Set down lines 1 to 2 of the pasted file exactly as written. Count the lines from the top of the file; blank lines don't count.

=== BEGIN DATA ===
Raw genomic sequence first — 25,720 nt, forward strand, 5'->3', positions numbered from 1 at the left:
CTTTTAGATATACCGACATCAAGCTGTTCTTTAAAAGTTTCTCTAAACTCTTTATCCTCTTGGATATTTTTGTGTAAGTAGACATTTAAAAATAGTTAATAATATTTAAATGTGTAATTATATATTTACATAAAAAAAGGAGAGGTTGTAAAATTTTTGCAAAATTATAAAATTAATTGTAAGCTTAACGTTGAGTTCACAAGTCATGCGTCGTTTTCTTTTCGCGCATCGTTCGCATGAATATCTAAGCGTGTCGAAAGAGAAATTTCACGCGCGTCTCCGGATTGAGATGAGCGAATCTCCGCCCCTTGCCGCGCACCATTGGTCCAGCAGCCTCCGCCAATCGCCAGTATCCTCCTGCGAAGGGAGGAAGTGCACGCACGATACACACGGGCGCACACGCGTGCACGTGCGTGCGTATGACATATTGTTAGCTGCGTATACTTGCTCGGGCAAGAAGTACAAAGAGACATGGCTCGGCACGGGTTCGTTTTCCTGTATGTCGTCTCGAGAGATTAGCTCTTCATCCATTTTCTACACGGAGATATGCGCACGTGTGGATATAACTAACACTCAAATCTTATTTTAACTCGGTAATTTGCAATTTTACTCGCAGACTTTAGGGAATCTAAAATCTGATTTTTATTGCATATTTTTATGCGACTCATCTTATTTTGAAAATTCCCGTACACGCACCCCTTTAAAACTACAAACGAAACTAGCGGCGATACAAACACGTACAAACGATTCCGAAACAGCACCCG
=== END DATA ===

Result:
Raw genomic sequence first — 25,720 nt, forward strand, 5'->3', positions numbered from 1 at the left:
CTTTTAGATATACCGACATCAAGCTGTTCTTTAAAAGTTTCTCTAAACTCTTTATCCTCTTGGATATTTTTGTGTAAGTAGACATTTAAAAATAGTTAATAATATTTAAATGTGTAATTATATATTTACATAAAAAAAGGAGAGGTTGTAAAATTTTTGCAAAATTATAAAATTAATTGTAAGCTTAACGTTGAGTTCACAAGTCATGCGTCGTTTTCTTTTCGCGCATCGTTCGCATGAATATCTAAGCGTGTCGAAAGAGAAATTTCACGCGCGTCTCCGGATTGAGATGAGCGAATCTCCGCCCCTTGCCGCGCACCATTGGTCCAGCAGCCTCCGCCAATCGCCAGTATCCTCCTGCGAAGGGAGGAAGTGCACGCACGATACACACGGGCGCACACGCGTGCACGTGCGTGCGTATGACATATTGTTAGCTGCGTATACTTGCTCGGGCAAGAAGTACAAAGAGACATGGCTCGGCACGGGTTCGTTTTCCTGTATGTCGTCTCGAGAGATTAGCTCTTCATCCATTTTCTACACGGAGATATGCGCACGTGTGGATATAACTAACACTCAAATCTTATTTTAACTCGGTAATTTGCAATTTTACTCGCAGACTTTAGGGAATCTAAAATCTGATTTTTATTGCATATTTTTATGCGACTCATCTTATTTTGAAAATTCCCGTACACGCACCCCTTTAAAACTACAAACGAAACTAGCGGCGATACAAACACGTACAAACGATTCCGAAACAGCACCCG